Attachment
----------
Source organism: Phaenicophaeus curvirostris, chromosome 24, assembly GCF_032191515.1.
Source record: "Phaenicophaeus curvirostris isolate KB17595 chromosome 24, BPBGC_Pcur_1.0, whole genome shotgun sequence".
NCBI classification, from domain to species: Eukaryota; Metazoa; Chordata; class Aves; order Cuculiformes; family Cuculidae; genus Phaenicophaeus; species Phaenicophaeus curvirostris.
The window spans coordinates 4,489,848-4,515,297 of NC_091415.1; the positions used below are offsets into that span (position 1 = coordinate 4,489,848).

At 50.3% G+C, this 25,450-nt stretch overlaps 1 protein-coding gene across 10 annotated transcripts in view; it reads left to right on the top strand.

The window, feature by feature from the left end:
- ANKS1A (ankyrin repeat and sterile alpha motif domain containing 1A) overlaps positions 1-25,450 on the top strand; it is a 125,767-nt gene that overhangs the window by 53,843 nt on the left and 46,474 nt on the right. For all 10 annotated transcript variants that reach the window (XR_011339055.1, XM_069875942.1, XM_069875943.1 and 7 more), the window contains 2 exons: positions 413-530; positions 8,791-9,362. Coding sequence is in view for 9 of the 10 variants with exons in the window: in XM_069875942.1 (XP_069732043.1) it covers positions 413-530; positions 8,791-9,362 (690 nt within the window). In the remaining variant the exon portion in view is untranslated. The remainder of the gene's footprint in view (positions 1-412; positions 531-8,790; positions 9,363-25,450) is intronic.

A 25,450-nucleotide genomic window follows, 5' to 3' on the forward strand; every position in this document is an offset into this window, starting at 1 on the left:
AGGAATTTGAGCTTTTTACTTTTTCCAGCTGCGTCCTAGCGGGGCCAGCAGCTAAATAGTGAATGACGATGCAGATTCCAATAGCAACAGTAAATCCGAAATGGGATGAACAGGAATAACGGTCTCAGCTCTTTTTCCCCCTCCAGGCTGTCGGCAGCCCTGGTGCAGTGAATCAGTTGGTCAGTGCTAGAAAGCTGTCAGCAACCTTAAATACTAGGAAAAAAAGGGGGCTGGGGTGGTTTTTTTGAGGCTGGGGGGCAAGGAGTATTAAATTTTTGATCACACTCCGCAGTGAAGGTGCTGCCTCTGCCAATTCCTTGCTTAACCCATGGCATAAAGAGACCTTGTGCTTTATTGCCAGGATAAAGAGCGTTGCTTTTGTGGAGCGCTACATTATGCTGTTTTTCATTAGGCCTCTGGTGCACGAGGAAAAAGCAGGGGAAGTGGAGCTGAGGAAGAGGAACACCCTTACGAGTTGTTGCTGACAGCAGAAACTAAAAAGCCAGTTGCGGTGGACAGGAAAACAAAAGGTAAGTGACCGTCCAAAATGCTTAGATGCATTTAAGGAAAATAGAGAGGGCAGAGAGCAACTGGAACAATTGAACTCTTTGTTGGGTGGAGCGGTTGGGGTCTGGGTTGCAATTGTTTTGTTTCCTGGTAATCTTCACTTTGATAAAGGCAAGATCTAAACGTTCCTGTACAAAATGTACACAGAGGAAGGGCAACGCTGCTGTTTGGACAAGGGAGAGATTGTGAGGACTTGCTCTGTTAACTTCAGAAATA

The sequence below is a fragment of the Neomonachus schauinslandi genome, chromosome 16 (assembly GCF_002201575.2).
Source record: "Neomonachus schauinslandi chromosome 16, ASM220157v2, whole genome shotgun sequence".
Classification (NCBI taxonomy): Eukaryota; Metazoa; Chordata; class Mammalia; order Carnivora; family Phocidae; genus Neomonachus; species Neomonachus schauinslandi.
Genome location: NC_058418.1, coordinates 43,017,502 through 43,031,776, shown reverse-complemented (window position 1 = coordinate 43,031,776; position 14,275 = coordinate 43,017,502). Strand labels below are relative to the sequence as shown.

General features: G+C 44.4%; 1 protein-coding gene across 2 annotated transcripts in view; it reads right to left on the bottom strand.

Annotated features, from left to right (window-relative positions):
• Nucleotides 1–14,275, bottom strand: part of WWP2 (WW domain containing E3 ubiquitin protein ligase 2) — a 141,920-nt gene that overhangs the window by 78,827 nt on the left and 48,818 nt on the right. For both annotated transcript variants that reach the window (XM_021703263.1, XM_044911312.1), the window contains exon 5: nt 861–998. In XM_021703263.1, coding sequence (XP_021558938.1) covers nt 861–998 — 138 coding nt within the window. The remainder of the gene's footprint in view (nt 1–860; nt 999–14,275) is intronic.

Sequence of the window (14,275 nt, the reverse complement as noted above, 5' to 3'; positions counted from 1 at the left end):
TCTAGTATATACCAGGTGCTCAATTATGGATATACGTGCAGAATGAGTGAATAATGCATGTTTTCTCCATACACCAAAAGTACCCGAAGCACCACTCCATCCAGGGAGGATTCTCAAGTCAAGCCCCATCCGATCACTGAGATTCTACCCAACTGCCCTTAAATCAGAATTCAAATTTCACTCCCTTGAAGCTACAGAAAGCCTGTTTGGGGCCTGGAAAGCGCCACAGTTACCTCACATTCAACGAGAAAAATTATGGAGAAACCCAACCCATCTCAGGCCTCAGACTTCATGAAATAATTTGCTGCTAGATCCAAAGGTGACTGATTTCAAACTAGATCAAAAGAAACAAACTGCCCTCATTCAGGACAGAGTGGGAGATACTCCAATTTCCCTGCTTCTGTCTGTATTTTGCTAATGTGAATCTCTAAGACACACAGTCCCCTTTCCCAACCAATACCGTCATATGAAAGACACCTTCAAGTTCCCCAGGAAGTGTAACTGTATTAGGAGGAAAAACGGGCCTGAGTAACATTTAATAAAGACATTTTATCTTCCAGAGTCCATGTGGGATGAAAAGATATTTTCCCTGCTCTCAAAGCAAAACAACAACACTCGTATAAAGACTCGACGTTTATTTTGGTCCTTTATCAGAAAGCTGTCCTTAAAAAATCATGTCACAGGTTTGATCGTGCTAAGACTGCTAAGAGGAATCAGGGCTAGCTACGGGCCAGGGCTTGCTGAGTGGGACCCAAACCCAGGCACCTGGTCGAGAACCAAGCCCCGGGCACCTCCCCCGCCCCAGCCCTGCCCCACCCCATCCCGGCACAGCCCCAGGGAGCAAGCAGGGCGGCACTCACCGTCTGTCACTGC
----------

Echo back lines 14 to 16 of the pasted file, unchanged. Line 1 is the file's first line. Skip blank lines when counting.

General features: G+C 44.4%; 1 protein-coding gene across 2 annotated transcripts in view; it reads right to left on the bottom strand.

Annotated features, from left to right (window-relative positions):
• Nucleotides 1–14,275, bottom strand: part of WWP2 (WW domain containing E3 ubiquitin protein ligase 2) — a 141,920-nt gene that overhangs the window by 78,827 nt on the left and 48,818 nt on the right. For both annotated transcript variants that reach the window (XM_021703263.1, XM_044911312.1), the window contains exon 5: nt 861–998. In XM_021703263.1, coding sequence (XP_021558938.1) covers nt 861–998 — 138 coding nt within the window. The remainder of the gene's footprint in view (nt 1–860; nt 999–14,275) is intronic.